It's the perfect recipe for a Thanksgiving travel nightmare. Not one, not two, but three powerful storm systems will make travel difficult to near impossible at times both before and after Thursday's holiday.

A record-breaking "bomb cyclone" crashed ashore in the Pacific Northwest on Tuesday night, bringing winds gusting over 100 mph and feet of snow in some areas. That storm system will continue to dump snow in the Sierra Nevada while bringing heavy rain, coastal flooding and even isolated thunderstorms to Southern California. It will also spread rain and snow into Utah, Nevada and Colorado.

Meanwhile, a "kitchen sink" storm barreling through the Plains and Upper Midwest has already manifested itself in offering the worst of every season. Tornadoes touched down in Louisiana, while thundersnow and thundersleet rattled Nebraska. It came on the heels of Denver's snowiest day in three years.

The snow is targeting the Great Lakes, as strong winds spread over much of the Mississippi and Ohio valleys. The winds, gusting up to 60 mph at times, threaten to snarl air travel into and out of Chicago's major hubs at O'Hare and Midway airports.

The same upper-level disturbance that helped spin up the West Coast bomb cyclone will generate a third potent storm to the east. It will probably impact the eastern half of the Lower 48 this weekend.

Around the nation Wednesday:

- Minneapolis joined St. Paul and other Minnesota cities in declaring a snow emergency after more than 8 inches of snow fell overnight and into the morning. The move comes after significant snowfall and restricts parking to allow snow emergency routes to be plowed. At least 15 other Minneapolis-area cities had declared snow emergencies as of Wednesday afternoon, according to local television station KSTP.

- A 100-mile stretch of Interstate 5 in northern California remained closed in the northbound direction due to heavy snowfall and the high number of vehicles that had spun out along the roadway. The southbound portion reopened earlier Wednesday, but transportation officials warned of heavy traffic and long delays.

- Strong winds are ongoing across the Midwest, making for tricky travel through several major air hubs. Winds were southwesterly in Chicago, gusting to 53 mph by 10 a.m. local time, according to data from the National Weather Service. In Indianapolis, winds were sustained at 44 mph, with gusts to 56 mph. Springfield, Illinois, was gusting to nearly 50 mph, while Detroit has peaked above 40 mph. Winds will probably become even a touch stronger this afternoon for Chicago and Indianapolis, picking up some in Detroit as well.

- The Federal Aviation Administration is reporting delays at a handful of airports across the United States due to weather conditions. After heavy snowfall Tuesday and early Wednesday, Minneapolis-St. Paul International Airport is experiencing some of the longest delays, with arriving flights held up an average of one hour and 19 minutes. Newark Liberty International Airport is seeing incoming flight delays of 50 minutes due to windy conditions. Meanwhile, low clouds and fog are causing flights heading to San Francisco International Airport to experience delays averaging 50 minutes.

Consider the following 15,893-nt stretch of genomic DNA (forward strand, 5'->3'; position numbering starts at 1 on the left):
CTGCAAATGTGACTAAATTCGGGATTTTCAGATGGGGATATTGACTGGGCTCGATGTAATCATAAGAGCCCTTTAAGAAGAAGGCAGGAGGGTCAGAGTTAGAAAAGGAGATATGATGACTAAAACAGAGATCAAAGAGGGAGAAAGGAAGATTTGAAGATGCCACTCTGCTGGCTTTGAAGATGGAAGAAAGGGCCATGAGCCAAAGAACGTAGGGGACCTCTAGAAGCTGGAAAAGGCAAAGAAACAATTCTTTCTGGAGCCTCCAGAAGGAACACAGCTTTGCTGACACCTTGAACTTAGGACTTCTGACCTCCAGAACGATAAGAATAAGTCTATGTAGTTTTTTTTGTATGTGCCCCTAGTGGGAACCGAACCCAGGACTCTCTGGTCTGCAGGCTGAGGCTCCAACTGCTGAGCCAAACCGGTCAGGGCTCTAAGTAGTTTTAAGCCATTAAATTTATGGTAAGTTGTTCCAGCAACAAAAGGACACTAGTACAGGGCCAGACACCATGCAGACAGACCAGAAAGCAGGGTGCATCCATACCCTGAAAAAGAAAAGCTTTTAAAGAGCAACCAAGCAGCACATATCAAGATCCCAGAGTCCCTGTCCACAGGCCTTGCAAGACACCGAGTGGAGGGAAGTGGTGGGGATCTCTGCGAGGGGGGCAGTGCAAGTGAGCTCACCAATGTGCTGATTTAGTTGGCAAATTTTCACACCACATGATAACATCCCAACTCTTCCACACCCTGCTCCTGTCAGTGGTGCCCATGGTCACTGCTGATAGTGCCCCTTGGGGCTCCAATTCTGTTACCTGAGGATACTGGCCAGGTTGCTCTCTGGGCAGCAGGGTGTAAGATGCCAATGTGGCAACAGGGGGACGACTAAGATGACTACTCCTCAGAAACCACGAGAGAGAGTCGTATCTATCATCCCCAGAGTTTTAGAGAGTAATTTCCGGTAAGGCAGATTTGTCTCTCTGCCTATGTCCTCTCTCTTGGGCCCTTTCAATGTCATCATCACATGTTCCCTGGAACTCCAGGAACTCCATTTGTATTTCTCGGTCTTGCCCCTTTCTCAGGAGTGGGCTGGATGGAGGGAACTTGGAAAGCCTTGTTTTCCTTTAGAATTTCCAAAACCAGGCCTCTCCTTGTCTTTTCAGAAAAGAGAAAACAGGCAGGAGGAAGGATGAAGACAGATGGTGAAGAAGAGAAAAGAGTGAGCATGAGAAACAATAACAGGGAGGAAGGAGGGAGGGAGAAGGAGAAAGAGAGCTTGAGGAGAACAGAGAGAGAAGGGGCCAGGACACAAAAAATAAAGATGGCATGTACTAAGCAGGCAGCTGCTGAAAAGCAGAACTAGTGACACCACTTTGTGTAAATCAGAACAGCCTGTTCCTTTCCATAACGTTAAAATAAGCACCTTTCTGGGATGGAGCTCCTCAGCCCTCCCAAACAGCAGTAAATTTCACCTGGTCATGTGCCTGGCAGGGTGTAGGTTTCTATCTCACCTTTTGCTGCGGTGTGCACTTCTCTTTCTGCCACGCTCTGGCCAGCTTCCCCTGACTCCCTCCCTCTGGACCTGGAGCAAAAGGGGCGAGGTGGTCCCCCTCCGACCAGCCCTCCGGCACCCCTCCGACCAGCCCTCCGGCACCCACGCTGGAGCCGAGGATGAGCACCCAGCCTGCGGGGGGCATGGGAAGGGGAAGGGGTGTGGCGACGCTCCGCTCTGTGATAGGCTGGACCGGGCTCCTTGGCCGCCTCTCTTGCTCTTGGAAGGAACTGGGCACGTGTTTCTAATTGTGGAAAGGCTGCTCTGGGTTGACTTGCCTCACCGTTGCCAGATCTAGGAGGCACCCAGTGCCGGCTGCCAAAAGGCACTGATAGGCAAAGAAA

- More than 200,000 customers are without power amid powerful storm systems in California and the Midwest, and this number could go up as winds increase in the Midwest. The Golden State is experiencing a "major outage event," with 76,422 outages reported, according to the tracking website Indiana has the second-most number of outages, at 47,615, followed by Michigan at 32,801, Wisconsin at 27,009 and Kentucky at 17,003.

By Friday, another storm will begin to develop over the Rockies, bringing snow to places like Salt Lake City - a major airport hub.

It will then transfer its energy to a more powerful surface low organizing over the Plains. Along its cold front, strong storms are possible to the south Friday night. That could bring airport headaches in Dallas and Oklahoma City. Heavy rain is possible farther north in Kansas City.

Heavy snow totals are likely on the cold side of the system, but pinpointing exactly where that will be is proving to be difficult. The American GFS model keeps temperatures above freezing over Nebraska, the Dakotas and the Corn Belt. The European model, however, is several degrees colder - favoring plowable snow totals approaching the double digits over much of the Northern Plains on Saturday. The storm will shift toward the Twin Cities on Sunday, potentially bringing rain and wind to the Great Lakes and affecting air travel out of Chicago.

There are early indications the storm could dissipate some over the Ohio Valley as it hands off its energy to a potential nor'easter off the Atlantic coast. That could make for a classic mixed bag of wintry precipitation for much of New England, with inland/mountain snow, rain, and strong winds near the coast.

Sunday and Monday look like potentially rough travel days in the Northeast Corridor, including cities like Boston and Providence, with even some potential impact to the New York City hubs as well.

Friday, December 13, 2019
Monday, December 09, 2019